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    ISO 27001 & ISO 22301 Knowledge base

    ISO 27001 risk assessment: How to match assets, threats and vulnerabilities

    The 2013 revision of ISO 27001 allows you to identify risks using any methodology you like; however, the old methodology (defined by the old 2005 revision of ISO 27001), which requires identification of assets, threats and vulnerabilities, is still dominating. (See also: What has changed in risk assessment in ISO 27001:2013.)

    So, how do you combine assets, threats and vulnerabilities in order to identify risks?

    How to document the risk identification

    Risk identification is the first half of the risk assessment process, after which comes the evaluation part (assessing the impacts and likelihood) – see the details here: How to write ISO 27001 risk assessment methodology.

    To make your risk assessment easier, you can use a sheet with assets, threats and vulnerabilities in columns; you should also include some other information like risk ID, risk owners, impact and likelihood, etc.

    I found it the easiest to start listing items column by column, not row by row – this means you should list all of your assets first, and only then start finding a couple of threats for each asset, and finally find a couple of vulnerabilities for each threat.

    To learn which types of assets you should take into account, read this article: How to handle Asset register (Asset inventory) according to ISO 27001, and click here to see a catalog of threats and vulnerabilities appropriate for smaller and mid-sized companies.


    Relationship between assets, threats and vulnerabilities

    So, let’s see what this matching of the three components could look like – for example:

    • Asset: paper document:
      • threat: fire; vulnerability: document is not stored in a fire-proof cabinet (risk related to the loss of availability of the information)
      • threat: fire; vulnerability: there is no backup of the document (potential loss of availability)
      • threat: unauthorized access; vulnerability: document is not locked in a cabinet (potential loss of confidentiality)
    • Asset: digital document:
      • threat: disk failure; vulnerability: there is no backup of the document (potential loss of availability)
      • threat: virus; vulnerability: anti-virus program is not properly updated (potential loss of confidentiality, integrity and availability)
      • threat: unauthorized access; vulnerability: access control scheme is not properly defined (potential loss of confidentiality, integrity and availability)
      • threat: unauthorized access; vulnerability: the access was given to too many people (potential loss of confidentiality, integrity and availability)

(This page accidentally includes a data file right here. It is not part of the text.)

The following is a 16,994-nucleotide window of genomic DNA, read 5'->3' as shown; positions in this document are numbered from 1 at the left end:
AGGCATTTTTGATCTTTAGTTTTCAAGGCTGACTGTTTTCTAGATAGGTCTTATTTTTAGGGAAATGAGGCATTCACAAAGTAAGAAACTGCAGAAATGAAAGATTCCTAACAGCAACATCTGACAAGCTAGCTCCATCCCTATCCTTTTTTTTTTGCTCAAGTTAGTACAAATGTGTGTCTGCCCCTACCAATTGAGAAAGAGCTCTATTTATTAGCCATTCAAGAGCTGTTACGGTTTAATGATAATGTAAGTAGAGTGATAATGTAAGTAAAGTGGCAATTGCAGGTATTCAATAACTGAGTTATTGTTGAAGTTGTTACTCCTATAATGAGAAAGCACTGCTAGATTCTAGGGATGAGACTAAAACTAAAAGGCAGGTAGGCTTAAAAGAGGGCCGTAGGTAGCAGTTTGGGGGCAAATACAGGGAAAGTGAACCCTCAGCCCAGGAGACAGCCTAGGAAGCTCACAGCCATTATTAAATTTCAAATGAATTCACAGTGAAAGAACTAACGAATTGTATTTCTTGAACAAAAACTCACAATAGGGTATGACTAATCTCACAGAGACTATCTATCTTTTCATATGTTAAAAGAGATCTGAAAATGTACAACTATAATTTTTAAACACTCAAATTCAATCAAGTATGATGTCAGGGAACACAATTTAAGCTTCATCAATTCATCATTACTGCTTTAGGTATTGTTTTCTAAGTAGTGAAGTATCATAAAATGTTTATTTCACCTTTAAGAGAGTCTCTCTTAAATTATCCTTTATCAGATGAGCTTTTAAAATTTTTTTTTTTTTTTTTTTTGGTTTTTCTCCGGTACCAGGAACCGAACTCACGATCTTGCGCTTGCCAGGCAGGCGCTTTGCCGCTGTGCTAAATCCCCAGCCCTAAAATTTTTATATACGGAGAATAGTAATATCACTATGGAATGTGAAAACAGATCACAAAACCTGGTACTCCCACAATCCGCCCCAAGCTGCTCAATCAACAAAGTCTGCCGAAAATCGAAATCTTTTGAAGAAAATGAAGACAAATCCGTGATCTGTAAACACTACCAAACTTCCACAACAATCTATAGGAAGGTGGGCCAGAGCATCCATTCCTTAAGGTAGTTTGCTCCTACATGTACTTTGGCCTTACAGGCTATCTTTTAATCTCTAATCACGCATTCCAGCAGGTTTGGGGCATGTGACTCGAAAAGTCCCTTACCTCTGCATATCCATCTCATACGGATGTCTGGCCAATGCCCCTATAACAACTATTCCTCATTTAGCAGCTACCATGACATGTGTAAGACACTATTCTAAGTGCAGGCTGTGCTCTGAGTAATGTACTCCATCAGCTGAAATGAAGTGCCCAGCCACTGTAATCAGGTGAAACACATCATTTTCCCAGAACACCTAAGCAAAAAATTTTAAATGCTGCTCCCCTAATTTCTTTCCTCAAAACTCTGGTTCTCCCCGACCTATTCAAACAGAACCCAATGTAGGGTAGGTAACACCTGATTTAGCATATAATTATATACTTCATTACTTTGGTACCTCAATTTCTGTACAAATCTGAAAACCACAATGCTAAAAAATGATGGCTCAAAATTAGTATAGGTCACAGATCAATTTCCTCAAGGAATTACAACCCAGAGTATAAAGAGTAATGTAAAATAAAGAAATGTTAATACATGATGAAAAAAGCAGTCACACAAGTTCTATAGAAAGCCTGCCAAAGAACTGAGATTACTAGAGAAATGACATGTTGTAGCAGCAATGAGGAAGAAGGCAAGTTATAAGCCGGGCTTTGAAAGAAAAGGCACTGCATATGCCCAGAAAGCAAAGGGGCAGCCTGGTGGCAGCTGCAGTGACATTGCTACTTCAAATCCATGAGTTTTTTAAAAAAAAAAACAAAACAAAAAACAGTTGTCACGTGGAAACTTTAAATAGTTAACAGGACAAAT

• Asset: system administrator:
      • threat: unavailability of this person; vulnerability: there is no replacement for this position (potential loss of availability)
      • threat: frequent errors; vulnerability: lack of training (potential loss of integrity and availability)
      • etc.

    This might seem complicated at first glance, but once you start doing this you’ll see it goes rather quickly. Some people prefer using tools for this kind of work, and I agree this could be a good move for larger companies, but for smaller ones using a tool would only take too much time: When to use tools for ISO 27001/ISO 22301 and when to avoid them.

    How much is enough?

    Very often people ask me – how many risks should they identify? If they start being really thorough, for each asset they could find 10 threats, and for each threat at least 5 vulnerabilities – this is quite realistic, isn’t it?

    Now if you are a small company with 50 assets, this would mean you would end up with 2,500 risks, which would probably be overkill for this size of a company. This is why you should focus only on the most important threats and vulnerabilities, while including all the assets; that would mean that per each asset you should identify on average 5 threats, and for each threat on average 2 vulnerabilities. This way you would end up with 500 risks for a smaller company with 50 assets, which is quite manageable.

    Why is this methodology still good?

    I personally like this assets-threats-vulnerabilities methodology quite a bit – not that I’m nostalgic for the 2005 revision of ISO 27001, but I think this methodology gives a good balance between doing the risk assessment quickly, and at the same time doing it both systematically and detailed enough so that one can pinpoint where the potential security problem is.

    And this is what risk assessment is really about: find out about a potential problem before it actually happens. In other words, ISO 27001 tells you: better safe than sorry.

    To see how to use the ISO 27001 risk register with catalogs of assets, threats, and vulnerabilities, and get automated suggestions on how they are related, sign up for a 30-day free trial of Conformio, the leading ISO 27001 compliance software.

    Advisera Dejan Kosutic
    Author
    Dejan Kosutic
    Dejan holds a number of certifications, including Certified Management Consultant, ISO 27001 Lead Auditor, ISO 9001 Lead Auditor, and Associate Business Continuity Professional. Dejan leads our team in managing several websites that specialize in supporting ISO and IT professionals in their understanding and successful implementation of top international standards. Dejan earned his MBA from Henley Management College, and has extensive experience in investment, insurance, and banking. He is renowned for his expertise in international standards for business continuity and information security – ISO 22301 & ISO 27001 – and for authoring several related web tutorials, documentation toolkits, and books.